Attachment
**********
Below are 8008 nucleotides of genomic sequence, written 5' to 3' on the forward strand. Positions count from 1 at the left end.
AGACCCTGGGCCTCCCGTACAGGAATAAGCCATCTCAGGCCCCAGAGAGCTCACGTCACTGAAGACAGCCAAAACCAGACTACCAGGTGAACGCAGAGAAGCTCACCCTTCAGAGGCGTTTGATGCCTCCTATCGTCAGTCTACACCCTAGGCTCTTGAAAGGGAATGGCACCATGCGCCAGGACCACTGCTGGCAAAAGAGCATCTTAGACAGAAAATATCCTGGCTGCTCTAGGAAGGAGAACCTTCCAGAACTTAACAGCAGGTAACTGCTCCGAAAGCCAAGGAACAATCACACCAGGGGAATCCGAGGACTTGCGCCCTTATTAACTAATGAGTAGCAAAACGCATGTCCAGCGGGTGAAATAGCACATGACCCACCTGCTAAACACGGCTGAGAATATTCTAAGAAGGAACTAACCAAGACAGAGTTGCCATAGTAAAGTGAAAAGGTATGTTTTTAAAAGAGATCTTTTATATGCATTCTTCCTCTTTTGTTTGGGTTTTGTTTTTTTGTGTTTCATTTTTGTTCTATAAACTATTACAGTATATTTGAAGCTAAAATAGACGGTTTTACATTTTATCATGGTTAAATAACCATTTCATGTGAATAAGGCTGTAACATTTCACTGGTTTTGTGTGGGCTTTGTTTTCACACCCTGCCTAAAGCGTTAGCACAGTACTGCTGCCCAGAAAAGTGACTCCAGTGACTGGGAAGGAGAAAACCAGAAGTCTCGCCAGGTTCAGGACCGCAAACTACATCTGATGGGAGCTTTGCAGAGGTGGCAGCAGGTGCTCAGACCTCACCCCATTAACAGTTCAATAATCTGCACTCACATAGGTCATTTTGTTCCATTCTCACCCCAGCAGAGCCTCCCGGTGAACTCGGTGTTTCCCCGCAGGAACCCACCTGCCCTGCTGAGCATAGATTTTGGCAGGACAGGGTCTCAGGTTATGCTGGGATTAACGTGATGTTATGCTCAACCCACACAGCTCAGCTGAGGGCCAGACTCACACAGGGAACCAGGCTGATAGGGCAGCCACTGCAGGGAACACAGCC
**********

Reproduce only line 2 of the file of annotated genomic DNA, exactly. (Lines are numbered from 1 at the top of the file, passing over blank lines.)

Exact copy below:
AGACCCTGGGCCTCCCGTACAGGAATAAGCCATCTCAGGCCCCAGAGAGCTCACGTCACTGAAGACAGCCAAAACCAGACTACCAGGTGAACGCAGAGAAGCTCACCCTTCAGAGGCGTTTGATGCCTCCTATCGTCAGTCTACACCCTAGGCTCTTGAAAGGGAATGGCACCATGCGCCAGGACCACTGCTGGCAAAAGAGCATCTTAGACAGAAAATATCCTGGCTGCTCTAGGAAGGAGAACCTTCCAGAACTTAACAGCAGGTAACTGCTCCGAAAGCCAAGGAACAATCACACCAGGGGAATCCGAGGACTTGCGCCCTTATTAACTAATGAGTAGCAAAACGCATGTCCAGCGGGTGAAATAGCACATGACCCACCTGCTAAACACGGCTGAGAATATTCTAAGAAGGAACTAACCAAGACAGAGTTGCCATAGTAAAGTGAAAAGGTATGTTTTTAAAAGAGATCTTTTATATGCATTCTTCCTCTTTTGTTTGGGTTTTGTTTTTTTGTGTTTCATTTTTGTTCTATAAACTATTACAGTATATTTGAAGCTAAAATAGACGGTTTTACATTTTATCATGGTTAAATAACCATTTCATGTGAATAAGGCTGTAACATTTCACTGGTTTTGTGTGGGCTTTGTTTTCACACCCTGCCTAAAGCGTTAGCACAGTACTGCTGCCCAGAAAAGTGACTCCAGTGACTGGGAAGGAGAAAACCAGAAGTCTCGCCAGGTTCAGGACCGCAAACTACATCTGATGGGAGCTTTGCAGAGGTGGCAGCAGGTGCTCAGACCTCACCCCATTAACAGTTCAATAATCTGCACTCACATAGGTCATTTTGTTCCATTCTCACCCCAGCAGAGCCTCCCGGTGAACTCGGTGTTTCCCCGCAGGAACCCACCTGCCCTGCTGAGCATAGATTTTGGCAGGACAGGGTCTCAGGTTATGCTGGGATTAACGTGATGTTATGCTCAACCCACACAGCTCAGCTGAGGGCCAGACTCACACAGGGAACCAGGCTGATAGGGCAGCCACTGCAGGGAACACAGCC